The lovely Lauren Graham spent seven seasons playing Lorelai of the Gilmore Girls before moving on to Parenthood, where she's done fine work as the embattled Sarah Braverman. She also wrote a book, a semi-autobiographical take on her life as a struggling actress in New York in the '90s, which is getting turned into a CW show produced by Ellen DeGeneres. But any time she pokes her head out on the Internet, she's asked the same question: "WHEN IS THERE GOING TO BE A GILMORE GIRLS MOVIE!?"
I get it. I'm an intense Gilmore Girls fan who has watched the entire series many, many times. My skin still burns hot with anger at the very idea of its seventh season, made without the input of creator/auteur Amy Sherman-Palladino, which concluded the show in (many would agree) unsatisfying fashion. Almost immediately after the show finished, people started beating the drum for Sherman-Palladino to wrap things up properly with a movie. The answer from anyone involved with the show has always been the same: maybe! If everything lined up! If there's a story to tell! If studios are interested! Who knows!
Graham recently did an AMA on Reddit and was pestered with movie questions. Her thoughts? "I honestly don't know. I appreciate how many have asked. That character was so special—I wonder what happens to her too!" Later, she added, "If a movie version could be as good as we'd all want it to be, I'd love to play that character again."
This, essentially, amounts to saying nothing at all. But the drumbeat has once again begun for a movie, in part inspired by Veronica Mars' recent Kickstarter success. But I have to beg the question of my fellow Gilmore Girls fans: what do you want? Because any film is probably going to require some actual story. It can't just be Lorelai married to Luke, Rory together with [insert your preferred Rory boyfriend here], living in Stars Hollow hanging out with everyone. Dissatisfaction with the series finale almost certainly wouldn't be solved by a movie, because something would have to happen in it, and that would likely make people mad. Remember, Amy Sherman-Palladino wrote the sixth season finale that got Lorelai together with Christopher. She's never been interested in taking the easy story path on fans' behalf.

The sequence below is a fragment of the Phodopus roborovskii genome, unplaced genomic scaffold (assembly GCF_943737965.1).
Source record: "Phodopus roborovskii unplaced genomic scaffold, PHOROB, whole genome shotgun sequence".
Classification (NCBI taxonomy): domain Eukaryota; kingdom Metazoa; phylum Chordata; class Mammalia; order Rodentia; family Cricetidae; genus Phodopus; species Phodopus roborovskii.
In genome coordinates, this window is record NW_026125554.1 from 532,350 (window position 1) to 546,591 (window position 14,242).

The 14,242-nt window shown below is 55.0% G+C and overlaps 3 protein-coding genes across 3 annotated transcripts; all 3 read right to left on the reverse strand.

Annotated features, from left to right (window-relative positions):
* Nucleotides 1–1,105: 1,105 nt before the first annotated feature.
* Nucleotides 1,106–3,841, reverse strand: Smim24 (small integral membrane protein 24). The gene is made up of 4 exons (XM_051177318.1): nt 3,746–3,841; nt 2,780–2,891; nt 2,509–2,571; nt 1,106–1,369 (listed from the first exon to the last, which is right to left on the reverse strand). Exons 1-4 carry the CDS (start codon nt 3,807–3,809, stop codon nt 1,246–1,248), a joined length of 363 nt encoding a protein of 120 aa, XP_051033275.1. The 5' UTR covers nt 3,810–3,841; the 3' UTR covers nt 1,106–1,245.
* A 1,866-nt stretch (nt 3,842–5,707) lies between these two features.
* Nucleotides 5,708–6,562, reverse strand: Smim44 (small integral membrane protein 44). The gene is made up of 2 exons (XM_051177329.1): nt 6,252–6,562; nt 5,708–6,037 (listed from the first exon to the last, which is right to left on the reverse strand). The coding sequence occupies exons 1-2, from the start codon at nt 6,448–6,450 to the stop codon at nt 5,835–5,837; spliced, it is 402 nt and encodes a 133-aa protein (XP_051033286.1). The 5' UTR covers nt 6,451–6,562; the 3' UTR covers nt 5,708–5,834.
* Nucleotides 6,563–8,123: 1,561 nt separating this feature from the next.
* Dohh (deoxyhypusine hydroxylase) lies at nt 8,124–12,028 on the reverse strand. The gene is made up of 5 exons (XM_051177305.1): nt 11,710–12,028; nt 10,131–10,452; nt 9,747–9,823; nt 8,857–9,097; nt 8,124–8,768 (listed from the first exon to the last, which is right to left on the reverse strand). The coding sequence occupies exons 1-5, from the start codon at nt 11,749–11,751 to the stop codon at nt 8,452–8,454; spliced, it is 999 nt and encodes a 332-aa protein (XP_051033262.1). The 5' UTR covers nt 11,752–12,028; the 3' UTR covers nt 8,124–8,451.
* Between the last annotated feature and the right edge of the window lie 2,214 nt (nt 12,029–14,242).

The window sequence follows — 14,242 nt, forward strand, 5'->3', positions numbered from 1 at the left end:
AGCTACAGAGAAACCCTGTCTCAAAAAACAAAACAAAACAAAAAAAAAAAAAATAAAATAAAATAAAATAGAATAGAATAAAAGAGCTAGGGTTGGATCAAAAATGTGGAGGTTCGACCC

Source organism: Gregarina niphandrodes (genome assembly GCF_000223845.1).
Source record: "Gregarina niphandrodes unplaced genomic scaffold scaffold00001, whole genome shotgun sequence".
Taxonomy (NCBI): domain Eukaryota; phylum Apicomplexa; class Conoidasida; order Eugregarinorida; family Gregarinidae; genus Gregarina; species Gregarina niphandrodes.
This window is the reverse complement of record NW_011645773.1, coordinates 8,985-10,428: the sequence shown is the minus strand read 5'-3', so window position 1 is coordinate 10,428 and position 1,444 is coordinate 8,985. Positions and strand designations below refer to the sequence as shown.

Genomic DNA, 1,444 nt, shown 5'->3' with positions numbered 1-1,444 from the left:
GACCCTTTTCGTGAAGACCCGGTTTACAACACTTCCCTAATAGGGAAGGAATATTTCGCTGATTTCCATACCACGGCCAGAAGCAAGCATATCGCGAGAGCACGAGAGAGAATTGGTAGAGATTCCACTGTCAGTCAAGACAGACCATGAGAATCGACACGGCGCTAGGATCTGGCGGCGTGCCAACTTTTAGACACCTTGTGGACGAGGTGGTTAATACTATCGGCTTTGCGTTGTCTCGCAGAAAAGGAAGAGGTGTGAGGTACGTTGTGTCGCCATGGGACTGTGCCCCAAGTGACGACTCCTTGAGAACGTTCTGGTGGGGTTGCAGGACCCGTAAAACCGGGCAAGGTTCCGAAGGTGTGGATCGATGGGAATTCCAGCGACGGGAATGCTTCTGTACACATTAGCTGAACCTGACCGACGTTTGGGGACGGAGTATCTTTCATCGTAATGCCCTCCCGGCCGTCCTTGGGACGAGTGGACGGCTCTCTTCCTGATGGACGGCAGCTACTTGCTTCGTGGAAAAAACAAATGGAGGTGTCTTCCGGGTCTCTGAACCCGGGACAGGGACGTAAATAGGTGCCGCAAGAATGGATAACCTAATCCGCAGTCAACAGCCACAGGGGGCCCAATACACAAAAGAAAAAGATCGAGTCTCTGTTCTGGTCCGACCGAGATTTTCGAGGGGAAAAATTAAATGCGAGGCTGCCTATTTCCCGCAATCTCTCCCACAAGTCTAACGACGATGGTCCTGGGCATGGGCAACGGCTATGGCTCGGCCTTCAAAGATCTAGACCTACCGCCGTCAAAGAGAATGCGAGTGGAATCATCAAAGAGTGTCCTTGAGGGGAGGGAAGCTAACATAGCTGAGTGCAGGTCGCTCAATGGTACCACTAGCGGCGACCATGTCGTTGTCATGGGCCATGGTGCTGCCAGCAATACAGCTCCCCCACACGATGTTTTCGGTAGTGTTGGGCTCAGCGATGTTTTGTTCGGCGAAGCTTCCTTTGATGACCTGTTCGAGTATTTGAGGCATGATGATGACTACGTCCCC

That brings me to a larger point: we have to stop making TV shows we loved into movies just because it's possible. Yes, Veronica Mars' success in getting to the big screen should be applauded. But that film mostly struck me as airy fan service (and I speak as a Veronica Mars fan). EW suggests that a Gilmore Girls movie center around Rory's wedding, giving us updates on everyone as it happens—Lorelai and Luke have a kid, Paris is a life coach, Lane's still in a band, et cetera. I cannot imagine 90 minutes with less dramatic tension. Why not just mail every Gilmore Girls fan a postcard explaining that the characters they loved all went on to live happy, fulfilling lives?
If I could turn back time, I'd love to see what a seventh season of the show would have looked like with Amy Sherman-Palladino at the helm. But I'd also love to see more years of Freaks and Geeks or My So-Called Life. It's not gonna happen, and any effort to make a movie is not going to solve those problems. Now, if Amy Sherman-Palladino surfaced on the internet tomorrow and said she had cracked the code and had the perfect movie script, I'd give her the benefit of the doubt. But I really doubt that's ever going to happen, and no amount of clamoring from fans will change that.
This article is from the archive of our partner The Wire.
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